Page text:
Music today starts with Toots Hibbert, charismatic lead singer of Toots And The Maytals. He died last Friday leaving behind the legend and along with Bob Marley and others the legacy of turning Reggae music into an international sensation. Hibbert’s 1968 song “Do The Reggay” is widely credited as the genesis of the genre name reggae. I always struggled to find a Reggae scene outside England, there were catchy commercial Reggae bands in Sweden and Germany and some Reggae inspired acts in Australia but not the scene like here. (You could, of course, include the innovative Dread Zeppelin in the US but I’m not sure they qualify.) I lived in Ladbroke Grove in London for a few years and Reggae was part of the musical furniture. It didn’t just affect the Jamaican community, it was taken on board by British groups especially in the Punk era – The Specials and The Selector, UB40 and The Beat as well as the more Punk orientated bands like The Clash and The Ruts and instead of cultures clashing it was a bringing together with infectious beats, political statements and a whole cultural identity. Although the constitution in Jamaica still allows imprisonment for same-sex unions (but not for women), what does that say? They don’t accept gay people and sexual prejudice continues to be rife. It seems that this attitude isn’t unique to Jamaica despite relatively recent changes in the law (homosexuality was illegal in the UK till 1968). I suppose we can avoid the openly hostile homophobia of Buju Banton (allegedly he had a change of heart) but today openly hostile seems to have been legitimised. The ignorant never learn or as Love and Rockets said on the song No New Tale To Tell from Earth, Sun, Moon (1987):
“You cannot go against nature
Because when you do
Go against nature
It’s part of nature too”
Neville O’Reilly Livingston’s (Bunny Wailer) second album Protest was released in 1977. An original member of the Wailers but unlike the first album Blackheart Man none of the original band play on Protest although there is a version of the Marley/Tosh song Get Up, Stand Up. Famed bassist Robbie Shakespeare plays on the album. For me what I call the straight Reggae albums aren’t the thing, it’s the Dub Reggae that I like the most apart from the Marley classics, Gregory Isaacs, Peter Tosh, haha wait a minute, I feel a list coming on of albums I really like anyway. So, in fact, there’s all kinds of Reggae records I like.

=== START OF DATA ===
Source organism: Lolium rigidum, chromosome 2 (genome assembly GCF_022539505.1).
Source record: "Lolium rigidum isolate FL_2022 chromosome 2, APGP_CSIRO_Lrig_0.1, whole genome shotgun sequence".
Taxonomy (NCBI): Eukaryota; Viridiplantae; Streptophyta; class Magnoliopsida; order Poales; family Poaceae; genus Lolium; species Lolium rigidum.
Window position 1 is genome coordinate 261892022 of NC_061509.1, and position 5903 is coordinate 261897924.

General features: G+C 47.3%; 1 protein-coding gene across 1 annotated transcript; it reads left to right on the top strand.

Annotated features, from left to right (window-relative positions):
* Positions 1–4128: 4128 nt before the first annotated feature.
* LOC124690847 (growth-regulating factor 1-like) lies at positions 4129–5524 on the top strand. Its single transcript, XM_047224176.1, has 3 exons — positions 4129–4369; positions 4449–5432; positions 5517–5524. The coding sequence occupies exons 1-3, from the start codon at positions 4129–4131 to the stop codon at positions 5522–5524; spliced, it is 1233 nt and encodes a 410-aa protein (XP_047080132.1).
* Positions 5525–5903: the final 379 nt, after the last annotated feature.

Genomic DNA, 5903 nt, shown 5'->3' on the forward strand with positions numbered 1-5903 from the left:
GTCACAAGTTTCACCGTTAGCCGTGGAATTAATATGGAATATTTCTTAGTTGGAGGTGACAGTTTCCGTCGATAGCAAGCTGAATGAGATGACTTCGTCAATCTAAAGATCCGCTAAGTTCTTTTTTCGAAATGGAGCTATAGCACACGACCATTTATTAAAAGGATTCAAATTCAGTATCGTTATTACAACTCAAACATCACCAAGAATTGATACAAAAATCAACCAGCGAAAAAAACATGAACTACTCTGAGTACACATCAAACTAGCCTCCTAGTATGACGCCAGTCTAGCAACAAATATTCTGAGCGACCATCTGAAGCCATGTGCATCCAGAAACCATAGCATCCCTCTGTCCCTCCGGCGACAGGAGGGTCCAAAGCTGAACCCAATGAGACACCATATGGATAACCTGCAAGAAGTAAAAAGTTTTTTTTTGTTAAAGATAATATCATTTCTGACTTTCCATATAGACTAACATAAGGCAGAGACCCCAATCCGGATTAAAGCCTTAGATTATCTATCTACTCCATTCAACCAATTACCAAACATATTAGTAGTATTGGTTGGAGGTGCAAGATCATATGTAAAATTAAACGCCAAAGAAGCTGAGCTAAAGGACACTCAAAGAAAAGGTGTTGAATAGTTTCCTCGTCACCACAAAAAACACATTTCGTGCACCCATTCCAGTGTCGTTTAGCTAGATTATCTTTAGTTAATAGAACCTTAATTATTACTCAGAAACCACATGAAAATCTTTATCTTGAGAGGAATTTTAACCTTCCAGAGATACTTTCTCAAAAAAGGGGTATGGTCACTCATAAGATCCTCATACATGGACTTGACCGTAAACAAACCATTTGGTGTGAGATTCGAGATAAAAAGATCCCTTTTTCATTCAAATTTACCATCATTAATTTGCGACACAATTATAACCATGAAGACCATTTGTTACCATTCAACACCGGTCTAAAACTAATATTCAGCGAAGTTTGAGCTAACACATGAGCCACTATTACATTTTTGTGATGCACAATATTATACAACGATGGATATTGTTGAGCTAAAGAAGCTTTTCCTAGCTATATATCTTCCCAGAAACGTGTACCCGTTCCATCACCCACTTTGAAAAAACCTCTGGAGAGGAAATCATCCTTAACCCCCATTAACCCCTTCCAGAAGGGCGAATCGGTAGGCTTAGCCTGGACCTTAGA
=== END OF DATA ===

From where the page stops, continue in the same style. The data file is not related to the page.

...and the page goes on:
Despite the legends of the Toots and Bunny, my highlight album of the night so far has been Legalize It, the debut album by Winston Hubert McIntosh (Peter Tosh) released in 1976. Two songs were co-written with Bunny Wailer and one with Bob Marley. Peter Tosh and Bunny Wailer were original Wailers members and when they left in 1974 due to a conflict over where they played as members of the Rastafari religion, that’s when Bob Marley And The Wailers were named, the last album as The Wailers was Burnin’ although a version of The Wailers reformed after Marley’s death. Both drummer Carlton Barrett and Peter Tosh were murdered in Jamaica. Discovering Reggae is a rabbit hole and you may find yourself on a deep and long journey down it but you could start with a classic, The Wailers’ Catch A Fire. It’s hard with Reggae because Reggae fans don’t seem to listen to anything else and the style seems to be off the radar of non-Reggae fans but remember, quality always wins whatever the genre. I went to Jamaica once, but that’s another story.
Songs Of The Daze
Peter Tosh with The Revolutionaries, live at Montreux Jazz Festival in Switzerland. Recorded 07/16/1979.
Peter Tosh (lead vocal & percussions)
Sly “drumbar” Dunbar (drums)
Robbie Shakespeare (bass guitar)
Darryl Thompson (lead guitar)
Mickey Chung (riddim guitar)
Robbie Lynn (keyboard & organ)
Keith Sterling (keyboard & organ)
The Tamlins – Carlton Smith, Derrick Lara & Junior Moore (background vocals & percussions)
The musical musings in this post are an excerpt from my daily blog, TO WHERE I AM NOW, featured on my main website. See more pictures and read the full post here.